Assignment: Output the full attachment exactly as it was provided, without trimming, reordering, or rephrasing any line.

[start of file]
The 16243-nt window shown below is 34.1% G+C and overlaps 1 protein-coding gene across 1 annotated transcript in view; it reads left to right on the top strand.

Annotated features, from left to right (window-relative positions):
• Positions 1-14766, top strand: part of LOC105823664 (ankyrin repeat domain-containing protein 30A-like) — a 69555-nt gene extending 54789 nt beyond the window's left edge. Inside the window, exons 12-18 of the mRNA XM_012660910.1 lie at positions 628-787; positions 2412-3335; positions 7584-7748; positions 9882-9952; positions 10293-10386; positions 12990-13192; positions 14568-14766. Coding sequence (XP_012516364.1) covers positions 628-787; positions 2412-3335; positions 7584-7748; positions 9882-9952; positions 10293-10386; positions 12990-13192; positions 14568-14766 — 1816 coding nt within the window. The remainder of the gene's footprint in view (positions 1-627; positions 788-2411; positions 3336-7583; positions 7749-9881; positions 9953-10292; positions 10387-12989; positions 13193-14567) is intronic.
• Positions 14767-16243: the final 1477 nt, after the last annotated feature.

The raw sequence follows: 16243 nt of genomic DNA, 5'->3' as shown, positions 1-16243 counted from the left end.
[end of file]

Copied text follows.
The 16243-nt window shown below is 34.1% G+C and overlaps 1 protein-coding gene across 1 annotated transcript in view; it reads left to right on the top strand.

Annotated features, from left to right (window-relative positions):
• Positions 1-14766, top strand: part of LOC105823664 (ankyrin repeat domain-containing protein 30A-like) — a 69555-nt gene extending 54789 nt beyond the window's left edge. Inside the window, exons 12-18 of the mRNA XM_012660910.1 lie at positions 628-787; positions 2412-3335; positions 7584-7748; positions 9882-9952; positions 10293-10386; positions 12990-13192; positions 14568-14766. Coding sequence (XP_012516364.1) covers positions 628-787; positions 2412-3335; positions 7584-7748; positions 9882-9952; positions 10293-10386; positions 12990-13192; positions 14568-14766 — 1816 coding nt within the window. The remainder of the gene's footprint in view (positions 1-627; positions 788-2411; positions 3336-7583; positions 7749-9881; positions 9953-10292; positions 10387-12989; positions 13193-14567) is intronic.
• Positions 14767-16243: the final 1477 nt, after the last annotated feature.

The raw sequence follows: 16243 nt of genomic DNA, 5'->3' as shown, positions 1-16243 counted from the left end.